This particular form of pericarditis occurs in some cases within a week of a heart attack. Not all of the pericardium is inflamed, but only those parts of the pericardium that surround the areas of the heart muscle that have been damaged by the heart attack are affected. In severe infarcts, which affect large parts of the heart muscle, the pericarditis occasionally spreads throughout the pericardium. Doctors then speak of the so-called Dressler syndrome.
Pericarditis epistenocardica may also occur after cardiac surgery or as a result of heart injury.
In case of pericarditis also kidney disease as causes in question. In people with kidney disease who need dialysis, certain substances normally excreted in urine may remain in the body and cause pericarditis. In such cases it is called uremic pericarditis.
Pericarditis in autoimmune diseases
Autoimmune diseases are among the possible causes of pericarditis. In an autoimmune disease, the immune system is not only directed against potential pathogens, but also against the body's own tissue. It can also be the pericardium - it is inflamed and a pericarditis is the result. Among the autoimmune diseases that can be considered as causes of pericarditis include lupus erythematosus, scleroderma, rheumatoid arthritis and granulomatosis with polyangiitis (GPA), formerly known as Wegener's granulomatosis.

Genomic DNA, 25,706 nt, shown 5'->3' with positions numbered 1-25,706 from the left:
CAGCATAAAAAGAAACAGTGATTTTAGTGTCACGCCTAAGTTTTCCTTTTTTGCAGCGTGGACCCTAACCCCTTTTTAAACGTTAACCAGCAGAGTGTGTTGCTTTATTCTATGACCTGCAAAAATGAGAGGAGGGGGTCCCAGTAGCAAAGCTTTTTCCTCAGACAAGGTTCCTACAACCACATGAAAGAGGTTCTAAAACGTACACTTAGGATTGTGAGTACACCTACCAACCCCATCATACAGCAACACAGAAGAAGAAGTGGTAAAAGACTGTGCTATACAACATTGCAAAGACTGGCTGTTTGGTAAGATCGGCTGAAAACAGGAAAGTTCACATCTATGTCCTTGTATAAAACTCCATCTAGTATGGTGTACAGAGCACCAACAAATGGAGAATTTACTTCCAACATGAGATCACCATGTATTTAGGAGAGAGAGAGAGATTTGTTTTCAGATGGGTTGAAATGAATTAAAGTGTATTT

Rarely, radiation (radioactivity) - for example, as part of a radiation therapy for cancer - or medication cause pericarditis. Thyroid hyperthyroidism (hypothyroidism) or a massive increase in blood cholesterol levels (hypercholesterolemia) can trigger pericarditis.
In pericarditis, the symptoms are not always clear. For example, sufferers suffer from a sudden onset of fever associated with physical weakness. They are also less resilient and feel pain under the sternum or left rib cage.
In acute pericarditis, the pain symptoms are aggravated by movement, flat lying, coughing and deep breathing. In addition, the heart beats faster than normal. Sitting upright or leaning forward sometimes gives relief. Bacterial pericarditis is accompanied by a strong fever.
If pericarditis is chronic, there are usually no noticeable symptoms or only very minor and unspecific symptoms. Affected are less resilient and quickly get out of breath. In addition, in chronic pericarditis, fluid retention (edema) may occur, causing symptoms such as enlarged liver or protruding veins. Often one notices a chronic pericardial disease due to the inconspicuous symptoms but only when complications such as a pericardial effusion occur.
If fluid accumulates as a result of pericarditis between the pericardium and muscle (so-called pericardial effusion, pericardial effusion), the symptoms change. The pain disappears frequently, but there are signs of heart failure. These include jammed neck veins, bilateral fluid retention in the legs (leg edema) or enlargement of the liver, which may accompany ascites.
In heart-healthy persons can be detected in the pericardium about 15 milliliters of a clear, amber, protein-containing liquid. In contrast, blood-rich pericardial effusions occur in tuberculosis or in malignant tumors, purulent effusions in bacterial pericarditis.